Today marks the 104th anniversary of Russ Columbo's birth, and music is the subject of today's entry.
Carole Lombard never fancied herself much of a singer, but she did love music. I'm not sure what kind of record collection she had, but from all accounts, she probably owned her share. We know she was an avid fan of both Columbo and his good friend/rival Bing Crosby, likely owned some records by Louis Armstrong, and probably had a few from the Boswell Sisters, too. (Like many in the Hollywood set, she followed Gus Arnheim's orchestra, at the time the best known on the West Coast; both Columbo and Fred MacMurray were in his band at the start of the 1930s.)
If you're into the films of the 1930s, chances are you're into the music, too, as it was an integral part of so many movies. And there is no better way to immerse yourself in it than by listening to a program that has aired virtually every Sunday from 8 p.m. to midnight (Eastern) for close to 40 years. It's called "The Big Broadcast," and for most of those years it has emanated from WFUV-FM, the station owned by Fordham University in the Bronx. And this Sunday night's program will be its 2,000th.
Rich Conaty, its host from day one, occasionally quips that the show is "for the old, and the old at heart," but his knowledge and enthusiasm for the music help the show transcend generations. Marshall Crenshaw, who gained fame as an '80s rocker, is a regular listener, and I wouldn't be surprised if Paul McCartney checks it out from time to time...as you can online at http://www.wfuv.org. (McCartney, who has long loved classic pop and jazz -- think "Honey Pie" from the Beatles' "white album" -- is soon to release an album of pop songs from the '20s and '30s.) The legendary Les Paul, a guitarist on more than a few of the '30s records Conaty plays, was a longtime friend up to his death in 2009.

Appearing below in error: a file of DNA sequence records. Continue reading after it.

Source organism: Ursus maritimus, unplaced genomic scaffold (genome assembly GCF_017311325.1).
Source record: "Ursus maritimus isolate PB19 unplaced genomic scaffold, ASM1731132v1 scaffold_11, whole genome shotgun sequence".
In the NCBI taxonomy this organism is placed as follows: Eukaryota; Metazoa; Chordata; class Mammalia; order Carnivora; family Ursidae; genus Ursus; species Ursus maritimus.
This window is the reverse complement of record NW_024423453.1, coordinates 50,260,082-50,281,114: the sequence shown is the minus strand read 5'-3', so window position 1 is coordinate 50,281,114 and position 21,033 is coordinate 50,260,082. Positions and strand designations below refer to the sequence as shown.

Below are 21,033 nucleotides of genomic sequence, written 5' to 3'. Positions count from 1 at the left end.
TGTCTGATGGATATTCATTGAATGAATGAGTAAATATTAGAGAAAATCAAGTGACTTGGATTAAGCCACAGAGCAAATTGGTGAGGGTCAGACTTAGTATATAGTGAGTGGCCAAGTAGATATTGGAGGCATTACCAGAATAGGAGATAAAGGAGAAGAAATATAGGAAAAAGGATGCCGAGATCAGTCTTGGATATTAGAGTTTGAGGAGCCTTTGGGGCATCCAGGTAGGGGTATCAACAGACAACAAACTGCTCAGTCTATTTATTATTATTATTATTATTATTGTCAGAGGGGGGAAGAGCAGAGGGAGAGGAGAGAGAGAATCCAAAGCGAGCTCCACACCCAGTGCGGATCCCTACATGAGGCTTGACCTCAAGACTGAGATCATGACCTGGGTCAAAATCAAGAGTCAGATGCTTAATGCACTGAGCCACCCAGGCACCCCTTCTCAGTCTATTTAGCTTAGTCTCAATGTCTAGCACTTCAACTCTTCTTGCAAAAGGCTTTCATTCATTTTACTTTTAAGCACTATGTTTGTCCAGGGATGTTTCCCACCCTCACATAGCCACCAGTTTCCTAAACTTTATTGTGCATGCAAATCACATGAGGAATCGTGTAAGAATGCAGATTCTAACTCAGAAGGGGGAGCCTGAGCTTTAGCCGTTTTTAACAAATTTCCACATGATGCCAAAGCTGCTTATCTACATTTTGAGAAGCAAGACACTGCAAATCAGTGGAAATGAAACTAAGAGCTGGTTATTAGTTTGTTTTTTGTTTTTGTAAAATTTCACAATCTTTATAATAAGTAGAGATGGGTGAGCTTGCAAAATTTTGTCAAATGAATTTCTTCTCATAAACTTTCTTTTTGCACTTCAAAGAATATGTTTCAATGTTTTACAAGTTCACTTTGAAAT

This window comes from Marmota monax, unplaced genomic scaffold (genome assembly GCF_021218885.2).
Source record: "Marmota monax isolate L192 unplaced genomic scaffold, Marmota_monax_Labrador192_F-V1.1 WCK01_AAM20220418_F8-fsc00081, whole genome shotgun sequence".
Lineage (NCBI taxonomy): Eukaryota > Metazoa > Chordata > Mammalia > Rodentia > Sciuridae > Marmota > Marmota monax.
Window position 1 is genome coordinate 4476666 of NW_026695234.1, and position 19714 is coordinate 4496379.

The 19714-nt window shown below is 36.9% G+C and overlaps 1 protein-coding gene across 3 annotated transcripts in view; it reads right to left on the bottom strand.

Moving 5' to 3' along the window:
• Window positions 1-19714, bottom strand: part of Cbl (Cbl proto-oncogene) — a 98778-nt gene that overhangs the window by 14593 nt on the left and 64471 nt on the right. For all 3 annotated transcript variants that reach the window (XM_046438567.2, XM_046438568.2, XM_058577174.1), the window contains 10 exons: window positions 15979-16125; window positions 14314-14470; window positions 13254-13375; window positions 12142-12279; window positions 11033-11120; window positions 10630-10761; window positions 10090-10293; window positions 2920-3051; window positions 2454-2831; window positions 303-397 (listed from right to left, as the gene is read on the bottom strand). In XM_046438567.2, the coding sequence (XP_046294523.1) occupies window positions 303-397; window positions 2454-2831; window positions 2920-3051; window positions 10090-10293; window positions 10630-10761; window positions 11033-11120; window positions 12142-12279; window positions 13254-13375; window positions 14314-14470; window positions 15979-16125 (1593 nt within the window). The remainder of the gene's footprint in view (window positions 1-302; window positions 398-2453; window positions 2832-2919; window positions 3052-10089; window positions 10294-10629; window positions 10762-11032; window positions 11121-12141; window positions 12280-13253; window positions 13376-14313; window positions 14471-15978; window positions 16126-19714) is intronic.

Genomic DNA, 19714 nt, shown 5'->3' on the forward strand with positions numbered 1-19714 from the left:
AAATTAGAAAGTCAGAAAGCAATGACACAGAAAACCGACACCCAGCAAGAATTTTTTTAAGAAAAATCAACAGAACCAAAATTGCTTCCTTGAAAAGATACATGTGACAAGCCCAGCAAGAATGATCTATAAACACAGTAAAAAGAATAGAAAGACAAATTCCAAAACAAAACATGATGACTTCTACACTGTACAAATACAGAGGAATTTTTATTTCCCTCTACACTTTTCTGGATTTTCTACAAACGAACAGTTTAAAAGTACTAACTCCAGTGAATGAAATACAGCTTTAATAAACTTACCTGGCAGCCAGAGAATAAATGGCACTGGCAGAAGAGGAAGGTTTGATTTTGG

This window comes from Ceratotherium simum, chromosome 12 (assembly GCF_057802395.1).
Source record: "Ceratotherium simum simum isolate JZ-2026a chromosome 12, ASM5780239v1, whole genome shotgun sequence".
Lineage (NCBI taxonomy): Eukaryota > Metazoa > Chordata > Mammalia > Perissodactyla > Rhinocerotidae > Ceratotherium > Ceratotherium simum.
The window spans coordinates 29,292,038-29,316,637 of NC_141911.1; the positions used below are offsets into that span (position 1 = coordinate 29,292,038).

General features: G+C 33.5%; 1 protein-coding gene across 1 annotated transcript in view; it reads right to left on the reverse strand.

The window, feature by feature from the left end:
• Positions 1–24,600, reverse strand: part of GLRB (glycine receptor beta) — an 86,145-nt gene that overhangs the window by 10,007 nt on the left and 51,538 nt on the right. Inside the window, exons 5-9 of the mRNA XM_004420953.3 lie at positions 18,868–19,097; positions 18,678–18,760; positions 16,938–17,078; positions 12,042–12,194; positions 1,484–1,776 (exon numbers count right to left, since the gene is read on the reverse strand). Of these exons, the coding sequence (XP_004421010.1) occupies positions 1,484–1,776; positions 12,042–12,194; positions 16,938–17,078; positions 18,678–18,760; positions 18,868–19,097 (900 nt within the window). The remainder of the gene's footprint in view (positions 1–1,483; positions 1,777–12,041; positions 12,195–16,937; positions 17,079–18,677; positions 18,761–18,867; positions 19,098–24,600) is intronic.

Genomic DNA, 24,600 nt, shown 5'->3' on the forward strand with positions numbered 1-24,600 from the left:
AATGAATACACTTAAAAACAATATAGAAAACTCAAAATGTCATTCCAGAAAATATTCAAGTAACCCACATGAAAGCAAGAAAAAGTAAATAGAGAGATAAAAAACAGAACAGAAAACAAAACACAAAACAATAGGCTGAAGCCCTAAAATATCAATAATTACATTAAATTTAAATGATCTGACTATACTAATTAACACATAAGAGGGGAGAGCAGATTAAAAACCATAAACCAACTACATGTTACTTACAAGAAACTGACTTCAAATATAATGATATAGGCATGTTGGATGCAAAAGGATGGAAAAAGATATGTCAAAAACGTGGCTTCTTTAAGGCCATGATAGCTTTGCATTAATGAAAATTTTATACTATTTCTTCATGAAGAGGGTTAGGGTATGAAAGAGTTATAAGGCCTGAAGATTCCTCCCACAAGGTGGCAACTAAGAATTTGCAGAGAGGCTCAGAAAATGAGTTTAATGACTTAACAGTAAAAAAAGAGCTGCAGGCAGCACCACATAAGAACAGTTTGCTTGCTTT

Conaty says he isn't planning anything particularly out of the ordinary for Sunday's milestone show, just the usual highlight tributes to performers or composers having birthday anniversaries that week (he did Columbo on last week's program), plus some listener requests in the 10 o'clock hour emailed or phoned in the previous week (including a few that go back to the pre-1925 days of acoustic recording).
Conaty began his show at a time when many of the performers who made these records were still with us (he interviewed Connie Boswell before her death in 1976, for example, and later interviewed the last surviving sister, Helvetia or "Vet"). It's this knowledge of the music -- not as a campy nostalgia trip, but as important (and enjoyable) music in and of itself -- that makes the "Big Broadcast" big fun.
Conaty has compiled and annotated several "Big Broadcast" collections of music from the era (Volume 4 is shown above), and the fan base has several sites to discuss the show and the music, including a Facebook group with nearly 1,500 members as of this writing (http://www.facebook.com/groups/35066591007/).
Do give the show a listen -- both it and the music will grow on you.